By eliminating all the things I hated (doing all the washing on one day, leaving clothes in bunched up piles to iron later, sorting through heaps of dirty clothes, checking washing instructions), it has turned drudgery into a happy job.

So there you go. Minimalist laundry 😉

 

Selling Versus Donating Your Things

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When I first started getting rid of stuff, I had a preference for selling over donating. Why give something away that could make me some cash?

Partly this was because I was unemployed and living with my Dad, but also it was because I still had a very strong attachment to my things and I needed to somehow feel that I was getting compensation for getting rid of them.

Selling things however – as anyone who’s ever done it will know – takes quite a lot of time. Whether it’s a card in the newsagent’s window, a listing on eBay or the rumour mill of family and friends, there is a big time investment. Descriptions, photos, thinking about pricing, and then collection or packaging up the item to send, or even dropping to someone else’s house… it all adds up.

As time went by I found I would hoard things to sell.

Because my primary method was eBay, I’d end up with piles of things in the corner of a room that needed listing. That pile would grow and grow and it would be in the way and clutter up the floor. It would turn into an annoyance.

Of course, I was always grateful for the cash that I got back.

Once I had children though, selling things became even more of an inconvenience. Not only did I seem to have negative time once my first baby came along, but said baby also enjoyed rummaging around among my selling-pile in the hope of finding a tasty morsel to put in his mouth.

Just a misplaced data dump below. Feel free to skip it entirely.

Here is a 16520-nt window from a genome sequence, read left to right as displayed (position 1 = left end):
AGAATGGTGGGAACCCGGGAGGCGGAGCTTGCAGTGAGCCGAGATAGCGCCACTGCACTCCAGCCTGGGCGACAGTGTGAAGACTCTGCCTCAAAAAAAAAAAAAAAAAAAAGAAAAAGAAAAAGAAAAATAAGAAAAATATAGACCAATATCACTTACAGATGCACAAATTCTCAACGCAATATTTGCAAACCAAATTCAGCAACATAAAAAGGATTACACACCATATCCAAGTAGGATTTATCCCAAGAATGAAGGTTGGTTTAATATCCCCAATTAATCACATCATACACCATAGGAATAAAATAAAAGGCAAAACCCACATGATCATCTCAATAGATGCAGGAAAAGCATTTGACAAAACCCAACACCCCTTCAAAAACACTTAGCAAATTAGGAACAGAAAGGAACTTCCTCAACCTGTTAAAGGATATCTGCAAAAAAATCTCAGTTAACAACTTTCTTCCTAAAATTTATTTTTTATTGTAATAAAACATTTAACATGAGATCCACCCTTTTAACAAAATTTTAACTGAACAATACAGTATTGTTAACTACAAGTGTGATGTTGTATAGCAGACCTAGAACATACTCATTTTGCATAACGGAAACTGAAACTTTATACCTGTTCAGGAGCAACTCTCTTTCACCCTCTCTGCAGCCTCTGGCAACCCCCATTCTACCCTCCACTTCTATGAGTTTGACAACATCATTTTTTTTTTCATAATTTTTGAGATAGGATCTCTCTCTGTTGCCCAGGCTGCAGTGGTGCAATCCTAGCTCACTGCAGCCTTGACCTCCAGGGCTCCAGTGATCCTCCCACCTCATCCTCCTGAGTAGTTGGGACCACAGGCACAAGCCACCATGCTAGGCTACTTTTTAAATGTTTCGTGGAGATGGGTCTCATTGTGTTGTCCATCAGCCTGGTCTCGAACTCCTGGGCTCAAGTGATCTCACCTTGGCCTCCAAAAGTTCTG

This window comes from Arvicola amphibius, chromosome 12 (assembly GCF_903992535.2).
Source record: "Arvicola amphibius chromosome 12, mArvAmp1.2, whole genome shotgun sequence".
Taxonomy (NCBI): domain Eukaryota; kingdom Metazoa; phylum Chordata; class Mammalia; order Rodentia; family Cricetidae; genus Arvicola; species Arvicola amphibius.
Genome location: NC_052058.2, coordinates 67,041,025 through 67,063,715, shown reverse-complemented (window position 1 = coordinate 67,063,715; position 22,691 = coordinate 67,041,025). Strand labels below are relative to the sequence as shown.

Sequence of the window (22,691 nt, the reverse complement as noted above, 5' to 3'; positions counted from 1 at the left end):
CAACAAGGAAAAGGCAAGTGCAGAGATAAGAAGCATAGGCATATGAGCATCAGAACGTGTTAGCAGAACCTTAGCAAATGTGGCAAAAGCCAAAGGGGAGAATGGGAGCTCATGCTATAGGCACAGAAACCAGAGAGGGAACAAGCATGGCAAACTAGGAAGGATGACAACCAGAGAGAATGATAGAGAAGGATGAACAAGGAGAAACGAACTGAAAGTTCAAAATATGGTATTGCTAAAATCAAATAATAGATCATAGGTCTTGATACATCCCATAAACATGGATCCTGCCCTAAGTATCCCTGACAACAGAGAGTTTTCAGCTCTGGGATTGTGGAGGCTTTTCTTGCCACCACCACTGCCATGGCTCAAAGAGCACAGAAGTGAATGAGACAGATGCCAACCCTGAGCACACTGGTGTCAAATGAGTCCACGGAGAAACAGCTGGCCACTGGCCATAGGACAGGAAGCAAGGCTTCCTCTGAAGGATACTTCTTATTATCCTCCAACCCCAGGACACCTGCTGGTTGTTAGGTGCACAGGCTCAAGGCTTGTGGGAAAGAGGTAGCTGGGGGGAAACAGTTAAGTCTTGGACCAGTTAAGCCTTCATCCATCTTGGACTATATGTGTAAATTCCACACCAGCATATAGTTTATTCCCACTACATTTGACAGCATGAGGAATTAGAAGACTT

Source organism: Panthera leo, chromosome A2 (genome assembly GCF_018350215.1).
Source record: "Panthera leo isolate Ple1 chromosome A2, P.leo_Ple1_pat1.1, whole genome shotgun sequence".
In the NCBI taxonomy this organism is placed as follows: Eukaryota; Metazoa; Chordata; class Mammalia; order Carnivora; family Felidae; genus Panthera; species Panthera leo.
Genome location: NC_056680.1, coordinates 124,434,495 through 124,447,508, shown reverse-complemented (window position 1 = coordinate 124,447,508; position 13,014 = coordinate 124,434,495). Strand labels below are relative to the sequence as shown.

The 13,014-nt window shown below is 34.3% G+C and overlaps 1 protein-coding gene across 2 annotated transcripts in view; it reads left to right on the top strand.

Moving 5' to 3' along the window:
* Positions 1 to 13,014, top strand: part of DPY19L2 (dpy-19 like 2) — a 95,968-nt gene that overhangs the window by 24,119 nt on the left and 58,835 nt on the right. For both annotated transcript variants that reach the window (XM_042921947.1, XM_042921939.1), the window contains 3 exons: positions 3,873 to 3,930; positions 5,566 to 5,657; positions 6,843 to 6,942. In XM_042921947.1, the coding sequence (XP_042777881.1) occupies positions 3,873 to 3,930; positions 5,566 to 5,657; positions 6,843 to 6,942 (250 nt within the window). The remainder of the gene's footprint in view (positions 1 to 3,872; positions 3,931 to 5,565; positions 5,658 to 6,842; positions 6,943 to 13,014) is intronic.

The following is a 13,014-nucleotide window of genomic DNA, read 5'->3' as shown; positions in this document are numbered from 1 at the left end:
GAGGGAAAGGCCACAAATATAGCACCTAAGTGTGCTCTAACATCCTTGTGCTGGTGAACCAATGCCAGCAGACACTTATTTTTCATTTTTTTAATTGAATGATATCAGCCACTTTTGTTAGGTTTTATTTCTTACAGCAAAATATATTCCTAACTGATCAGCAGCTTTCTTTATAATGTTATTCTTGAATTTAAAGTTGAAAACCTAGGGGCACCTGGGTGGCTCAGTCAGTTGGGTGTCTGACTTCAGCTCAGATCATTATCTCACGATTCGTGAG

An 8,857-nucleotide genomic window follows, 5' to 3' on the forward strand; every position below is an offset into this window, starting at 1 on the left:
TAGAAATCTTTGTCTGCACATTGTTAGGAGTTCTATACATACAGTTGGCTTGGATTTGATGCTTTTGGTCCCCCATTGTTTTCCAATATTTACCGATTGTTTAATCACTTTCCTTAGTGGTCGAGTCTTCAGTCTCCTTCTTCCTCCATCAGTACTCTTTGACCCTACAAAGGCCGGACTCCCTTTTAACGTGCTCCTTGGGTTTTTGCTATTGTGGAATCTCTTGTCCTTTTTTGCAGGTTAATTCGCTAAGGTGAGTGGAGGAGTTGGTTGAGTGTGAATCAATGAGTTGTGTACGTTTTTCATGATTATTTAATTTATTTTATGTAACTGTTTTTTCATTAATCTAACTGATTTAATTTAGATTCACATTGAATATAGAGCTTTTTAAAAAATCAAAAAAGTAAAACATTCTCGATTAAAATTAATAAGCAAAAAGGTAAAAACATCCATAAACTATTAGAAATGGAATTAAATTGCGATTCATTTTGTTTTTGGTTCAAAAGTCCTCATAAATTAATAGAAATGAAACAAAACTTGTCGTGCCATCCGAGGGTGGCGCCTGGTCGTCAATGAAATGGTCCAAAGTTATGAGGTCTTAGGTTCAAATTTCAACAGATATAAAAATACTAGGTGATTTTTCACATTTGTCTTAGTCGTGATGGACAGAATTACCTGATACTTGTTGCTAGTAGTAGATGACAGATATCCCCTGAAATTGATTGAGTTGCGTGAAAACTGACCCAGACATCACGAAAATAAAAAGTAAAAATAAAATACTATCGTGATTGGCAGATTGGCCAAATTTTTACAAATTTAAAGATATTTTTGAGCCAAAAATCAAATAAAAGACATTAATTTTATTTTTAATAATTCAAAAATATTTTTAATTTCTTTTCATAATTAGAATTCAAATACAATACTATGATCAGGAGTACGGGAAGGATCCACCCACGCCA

Eventually, on maternity leave, I sat down and thought realistically about the time it took me to photo, list, wrap and post each item (with a baby in tow) and I realised it was working out to less than minimum wage for low value items.

And there was one other big realisation:

As long as I was spending all my free time trying to sell things, I wasn’t spending my free time achieving anything else.

So I stopped. I decided that unless the value of the item secondhand was upwards of £30, or the item itself was particularly unusual (and thus might be appreciated by someone with an interest in that sort of thing), the best option was to just donate it.

Once I started doing this, I discovered something else.

I got a sense of something good from giving things away that I could have made money on. 

A lot of things I bagged up and took to charity shops. It felt good to know for example, that I was giving away decent clothes that I hadn’t really worn for one reason or another. Someone, somewhere, would get a great item at a second-hand price.

But the best feeling came from the things I freecycled. Freecycling is one of THE fastest ways to get rid of stuff you no longer need.

You list the item on the site and within an hour or so you hear from a couple of people who can come and collect it, usually that day.

I have never used Freecycle other than to list our items, but I’ve heard rumours that a lot of the stuff on there is barely in a usable condition. Stinky old sofas and broken furniture can end up being advertised just so that the owners don’t have to take them to the tip.